Water and energy
By Drs. Robert & Sonia Vogl
President and Vice President
Illinois Renewable Energy Association
The Rock River Basin has been blessed with substantial supplies of water from rainfall, which collects in underground reservoirs, standing bodies of water and flows off the land through rivers to the Mississippi.
Its presence creates challenges for modern life when drought strikes and when floods hit. In times of drought, communities ask their residents to reduce their water consumption by bans on lawn irrigation and car washing. During floods, the focus turns to moving citizens from flood-prone areas and providing supplies of water and food to those adversely affected.
As demand for water increases and government funds remain scarce, property owners and municipalities will need to rely on low-cost strategies to lessen the adverse impacts of droughts and floods. One is the enforcement of zoning laws, which prohibit building homes in flood-prone areas that can serve as flood storage, wildlife preserves and recreational areas.
An approach to home water management includes strategies to keep water on the property. Green roofs, rain gardens, rain barrels and gray water recycling where permitted can lessen both runoff and home water demand. The strategy of getting water off the land as quickly as possible has meant costly stormwater management construction projects, more flooding and increased use of water for lawns and gardens.
We recently submitted a list of alternatives to the Winnebago County Board that could help cut water consumption. The Freedom Field project at the Rock River Water Reclamation District is designing a green roof to serve as a demonstration for others to consider installing on suitable rooftops.
Some economic predictions suggest it will take up to eight years of job growth to recover the 8 million jobs lost over the last two years from outsourcing our manufacturing base and other industries to low-wage areas. As increased efficiency in all sectors of our economy adds to the unemployment problem, it could become essential to continue to provide income to those seeking work but unable to secure it. Social tensions and strife increase when people are without jobs.
Beyond the income issue is one of what people will be able to afford to do for recreation. Frank Schier’s idea of creating a Rock River Trail to hike, bike, kayak and canoe is exciting. While it will bring some tourist dollars to the area, it will also provide citizens a healthy, wholesome outlet for relaxing and enjoying themselves despite difficult economic times.
It will also engage more of our citizens in activities that help reconnect them to water and nature. Such activities help offset the adverse impacts of the electronically-wired, couch potato culture in which we live. Over consumption of goods and services, poor personal health and self-centered, me-first orientation undermine the development of a wholesome socialized population willing to pursue goals for the common good and gain satisfaction from contributing to the welfare of the community.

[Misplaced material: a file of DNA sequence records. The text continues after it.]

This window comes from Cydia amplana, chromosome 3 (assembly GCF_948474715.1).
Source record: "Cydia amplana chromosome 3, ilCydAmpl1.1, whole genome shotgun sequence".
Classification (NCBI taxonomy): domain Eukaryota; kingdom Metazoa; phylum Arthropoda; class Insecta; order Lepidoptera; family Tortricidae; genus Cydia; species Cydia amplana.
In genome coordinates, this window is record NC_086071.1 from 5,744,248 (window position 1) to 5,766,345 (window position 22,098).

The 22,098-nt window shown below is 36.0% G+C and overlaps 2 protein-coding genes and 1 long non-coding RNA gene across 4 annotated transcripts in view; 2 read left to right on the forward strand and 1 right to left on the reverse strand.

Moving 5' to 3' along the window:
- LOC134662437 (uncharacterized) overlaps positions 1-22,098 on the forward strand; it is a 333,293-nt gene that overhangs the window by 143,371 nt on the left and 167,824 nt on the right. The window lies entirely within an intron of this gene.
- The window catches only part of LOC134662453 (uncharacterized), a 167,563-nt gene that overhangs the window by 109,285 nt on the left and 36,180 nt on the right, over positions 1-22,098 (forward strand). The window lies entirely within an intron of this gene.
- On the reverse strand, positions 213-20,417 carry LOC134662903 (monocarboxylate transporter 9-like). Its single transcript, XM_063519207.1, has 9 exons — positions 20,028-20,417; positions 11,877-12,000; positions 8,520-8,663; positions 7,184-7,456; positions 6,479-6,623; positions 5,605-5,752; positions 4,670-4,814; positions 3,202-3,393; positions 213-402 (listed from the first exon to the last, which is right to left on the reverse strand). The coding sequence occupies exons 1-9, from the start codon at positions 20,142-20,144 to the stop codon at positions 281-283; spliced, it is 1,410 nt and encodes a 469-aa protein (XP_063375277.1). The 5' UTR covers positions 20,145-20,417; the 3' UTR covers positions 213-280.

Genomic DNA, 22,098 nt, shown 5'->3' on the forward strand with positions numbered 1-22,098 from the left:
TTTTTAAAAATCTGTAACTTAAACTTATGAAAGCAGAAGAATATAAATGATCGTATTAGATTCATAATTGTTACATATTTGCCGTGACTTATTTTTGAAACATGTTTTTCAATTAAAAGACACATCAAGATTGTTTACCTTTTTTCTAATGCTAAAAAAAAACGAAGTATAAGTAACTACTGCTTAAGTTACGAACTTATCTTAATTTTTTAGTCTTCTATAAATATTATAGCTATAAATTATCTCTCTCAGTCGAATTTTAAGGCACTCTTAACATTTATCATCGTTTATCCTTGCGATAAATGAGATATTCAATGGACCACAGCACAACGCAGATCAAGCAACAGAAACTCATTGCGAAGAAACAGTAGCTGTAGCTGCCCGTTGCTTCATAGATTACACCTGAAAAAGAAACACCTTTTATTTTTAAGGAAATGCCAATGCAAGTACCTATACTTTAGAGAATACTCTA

Water serves many purposes, including that of developing energy. In turn, energy is used to pump water, distribute it and heat it to useful temperatures. The U.S. Energy Information Administration continues to project that by 2030, we will need 259 new power plants of 1,000 MW capacity. If provided by coal, natural gas or nuclear energy, substantial amounts of water will be needed for cooling.
According to a U.S. Government Accounting Office report, between 7 and 321 gallons of water are consumed growing corn for 1 gallon of ethanol and another 3 gallons to produce a gallon of ethanol. Between 1.9 and 5.9 gallons of water are consumed in producing 1 gallon of ethanol from cellulosic feedstock.
Substantial amounts of water are used to produce steam to turn the turbines in power plants fueled by nuclear or fossil fuels. Electric plants account for nearly 40 percent of freshwater withdrawals.
Increasing energy demand means increased consumption of our water supplies.
Drs. Robert and Sonia Vogl are founders and officers of the Illinois Renewable Energy Association (IREA) and coordinate the annual Renewable Energy and Sustainable Lifestyle Fair. The Vogls and the IREA are members of the Environmental Hall of Fame. Dr. Robert Vogl is vice president of Freedom Field, and Dr. Sonia Vogl is a member of Freedom Field’s Executive Committee. The Vogls consult on energy efficiency, renewable energy and green building. They have 3.2 kW of PV and a 1 kW wind generator at their home. Forty acres of their 180-acre home farm are in ecological restorations. They are active in preserving natural areas and are retired professors from Northern Illinois University. E-mail email@example.com.
From the April 7-13, 2010 issue
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